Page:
Herewith, my next dispatch from Taiwan…
I’ve already told you about the footpaths that run through the tunnels here. Well there’s a road too – the Central Cross-Island Highway. Built – and in some places chiseled – in 1956–1960, back then it was quite the pioneering engineering feat. Still today they’re renovating and improving it. And they’ve got their work cut out: there are frequent earthquakes, and typhoons cause flooding and mudslides. They dig out new sections for the cars, and the old ones get passed over to tourism.
Main thing here – keep your eyes on the road, if you’re the one driving. Otherwise you’ll end up a part of the scenery yourself ).
The above-mentioned Central Cross-Island Highway is called ‘cross-island’ for a reason: it crosses the island from coast to coast (west to east) around about the island’s middle. If you drive along it from west to east, you’ll eventually hit Provincial Highway 9, which runs along the entire eastern side of the island from top to bottom. This too – you’ve guessed it! – is must-see must-drive! There are some stretches of it that are industrialized and not too pretty, and traffic can be a pain in places, but overall – it’s a goodie.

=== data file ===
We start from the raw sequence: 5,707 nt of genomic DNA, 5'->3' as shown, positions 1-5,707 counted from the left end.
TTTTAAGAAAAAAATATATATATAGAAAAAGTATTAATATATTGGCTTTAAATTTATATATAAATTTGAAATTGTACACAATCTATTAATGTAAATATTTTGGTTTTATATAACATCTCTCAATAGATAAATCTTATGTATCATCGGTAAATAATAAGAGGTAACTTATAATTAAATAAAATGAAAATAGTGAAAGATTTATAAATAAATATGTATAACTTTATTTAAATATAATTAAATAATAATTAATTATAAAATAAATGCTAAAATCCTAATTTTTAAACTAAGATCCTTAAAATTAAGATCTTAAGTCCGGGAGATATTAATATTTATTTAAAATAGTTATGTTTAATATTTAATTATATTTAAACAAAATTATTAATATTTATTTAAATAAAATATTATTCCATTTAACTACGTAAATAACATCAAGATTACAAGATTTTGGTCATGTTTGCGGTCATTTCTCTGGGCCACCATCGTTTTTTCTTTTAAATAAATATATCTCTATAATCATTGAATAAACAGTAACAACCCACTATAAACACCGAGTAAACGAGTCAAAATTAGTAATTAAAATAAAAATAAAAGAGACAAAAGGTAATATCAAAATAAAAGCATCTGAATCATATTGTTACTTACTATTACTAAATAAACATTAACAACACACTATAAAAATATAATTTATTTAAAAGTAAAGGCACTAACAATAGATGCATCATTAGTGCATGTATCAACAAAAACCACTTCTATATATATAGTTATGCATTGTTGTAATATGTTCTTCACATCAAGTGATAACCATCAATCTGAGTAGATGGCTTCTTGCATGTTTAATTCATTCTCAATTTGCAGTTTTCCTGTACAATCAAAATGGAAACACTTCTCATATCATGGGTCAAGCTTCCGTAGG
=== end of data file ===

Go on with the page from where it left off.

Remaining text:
And just like with the tunnels – they keep constructing new stretches of the road, and the newly-disused stretches are passed over for tourist usage ).
The abandoned stretches – it’s amazing to see how quickly nature takes over – covering them in green overgrowth:
Along Highway 9 – the Nanfang’ao fishing town. This came highly-recommended – in particular its fish market and cuisine. So we stopped and sampled both: in a word: recommended!
You see that there to the right?
In the brightly-colored wrappers?
Can you guess what it is? Candy? Almost. It’s actually bits of dried fish wrapped up as candy. The only other time I’ve seen that was in Japan.
But what is THIS?
Oh my. Those are mola mola eyes. No, I just couldn’t. I’m adventurous and all, but no – not today thank you ).
Oh my ghastly! Here’s another monster from the depths. I still haven’t identified it; the hieroglyphs there merely state how it can be cooked: boiled, fried, barbequed, etc.
After our seafood – a quick walk around the docks to have a look at the fishing boats that procure all the exotic-tastiness in the market:
Night-fishing lights: they help the fishermen see what they’re doing, but they also attract fish: up they swim to see what’s up, and before they know it they’re on the boat.
Temple for the fishermen – to pray in before a mission…
Meanwhile, we’re headed north – toward Taipei. But more on that later…
All the pics from Taiwan are here…